GOVERNMENT CENTER–One of Burnett County’s high-profile cases went to sentencing Monday morning.
Domminic Haugen, 38, was given a 20-year sentence in a case that dates back to June 2016. He was driving too fast and was under the influence of methamphetamine when he struck and killed Courtney Oustigoff, a 30 year-old mother of three boys.
Friends and family of the victim filled the courtroom Monday morning, some wearing purple shirts that said “Justice for Courtney” on the back in bold yellow letters.
Haugen pleaded guilty to the felony charge of hit and run involving death last July and sentencing for the case was put on hold until he was sentenced in a separate case involving a conspiracy to deliver amphetamine in Sawyer County.
There was an agreement between the defense attorney Stephen Zuber and former Burnett County District Attorney Bill Norine to have the sentence of the hit and run case to run concurrently with the sentence from the Sawyer County case.
Online court records show Haugen was sentenced to 15 years in state prison and 10 years extended supervision after he pleaded guilty to one felony count of manufacture/deliver amphetamine (>50 grams) with the modifier of conspiracy to commit in Sawyer Co.
Judge Melissia Mogen was not bound to that agreement and she sentenced Haugen to 10 years of initial confinement and 10 years of extended supervision to run consecutively with the Sawyer County conviction. He was also given 15 days of jail credit.
When Mogen announced the sentences would be served consecutively and not concurrently the friends and family of Oustigoff cheered in relief.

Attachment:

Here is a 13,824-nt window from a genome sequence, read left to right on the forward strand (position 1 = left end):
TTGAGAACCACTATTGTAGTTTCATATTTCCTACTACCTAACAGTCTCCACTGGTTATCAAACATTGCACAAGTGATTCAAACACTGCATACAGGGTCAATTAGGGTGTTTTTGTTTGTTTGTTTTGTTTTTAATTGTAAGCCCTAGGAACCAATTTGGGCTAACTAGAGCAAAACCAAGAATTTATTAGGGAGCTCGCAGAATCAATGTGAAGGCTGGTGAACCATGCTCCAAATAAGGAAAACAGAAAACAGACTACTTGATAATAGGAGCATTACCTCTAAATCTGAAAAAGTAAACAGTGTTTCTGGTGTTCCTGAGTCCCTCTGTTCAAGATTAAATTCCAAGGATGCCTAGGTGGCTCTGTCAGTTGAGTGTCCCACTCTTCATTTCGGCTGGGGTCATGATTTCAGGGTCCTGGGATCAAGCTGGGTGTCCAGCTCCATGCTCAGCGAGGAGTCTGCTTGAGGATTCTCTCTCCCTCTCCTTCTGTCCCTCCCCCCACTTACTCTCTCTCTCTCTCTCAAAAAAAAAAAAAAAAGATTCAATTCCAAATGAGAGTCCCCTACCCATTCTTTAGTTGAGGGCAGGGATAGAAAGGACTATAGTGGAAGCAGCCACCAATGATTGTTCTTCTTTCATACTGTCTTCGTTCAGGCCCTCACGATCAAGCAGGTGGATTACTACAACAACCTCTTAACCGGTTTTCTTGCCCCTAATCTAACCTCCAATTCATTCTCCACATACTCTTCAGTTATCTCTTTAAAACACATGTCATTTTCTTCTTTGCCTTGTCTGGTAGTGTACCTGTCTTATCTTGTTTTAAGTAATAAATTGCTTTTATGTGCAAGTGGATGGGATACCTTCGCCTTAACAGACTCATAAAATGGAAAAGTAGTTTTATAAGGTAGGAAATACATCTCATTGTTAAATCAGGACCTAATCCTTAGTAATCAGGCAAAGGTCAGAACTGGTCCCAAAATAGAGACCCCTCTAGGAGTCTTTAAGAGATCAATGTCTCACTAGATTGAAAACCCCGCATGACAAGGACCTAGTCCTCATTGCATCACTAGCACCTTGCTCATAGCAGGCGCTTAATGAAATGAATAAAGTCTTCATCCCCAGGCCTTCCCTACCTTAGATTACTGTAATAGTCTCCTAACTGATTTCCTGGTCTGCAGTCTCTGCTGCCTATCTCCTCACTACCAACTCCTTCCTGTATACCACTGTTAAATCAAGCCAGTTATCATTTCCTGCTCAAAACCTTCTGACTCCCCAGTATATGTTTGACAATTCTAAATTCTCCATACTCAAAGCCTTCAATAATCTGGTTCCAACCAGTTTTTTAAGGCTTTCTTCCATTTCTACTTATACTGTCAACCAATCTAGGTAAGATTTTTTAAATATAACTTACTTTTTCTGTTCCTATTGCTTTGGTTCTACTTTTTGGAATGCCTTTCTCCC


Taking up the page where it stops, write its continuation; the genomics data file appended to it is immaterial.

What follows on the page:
Her reasoning for consecutively running sentences was that the cases were in two different counties and the crimes were not linked in any way besides the fact that they had the same defendant.
Victim Impact Statements
Victim impact statements were read by Courtney’s father, Neil Oustigoff and family friend Gary Stoner as well as the father of Courtney’s three children, Tyrone Awonohopay.
In those statements’ family members spoke of anger toward Haugen, they called him a monster and said they would like to see him “rot in prison.”
Neil Oustigoff started reading a statement written by Courtney’s grandmother, Thamer Rogers, and after a few paragraphs he became overwhelmed with emotion and had Gary Stoner continue to read the statement. Stoner then read a statement from Courtney’s mother, Nicole Bearheart.
“Children are supposed to bury the parents, it’s not supposed to be the parent bury the child,” Stoner read.
“We couldn’t even have an open casket funeral. We had to say goodbye to her hand,” Stoner continued. “(Haugen) took a very special person from us.”
The statement concluded with a simple and profound message, “Native lives matter.”
Neil Oustigoff said in his victim impact statement that the police could not at first confirm it was Courtney’s body because there “was so much trauma” when it was hit by Haugen.
Tyrone Awonohopay read statements written by his parents from the point of view of Courtney’s children. The children had been living with Tyrone’s parents as he continues to live a sober life.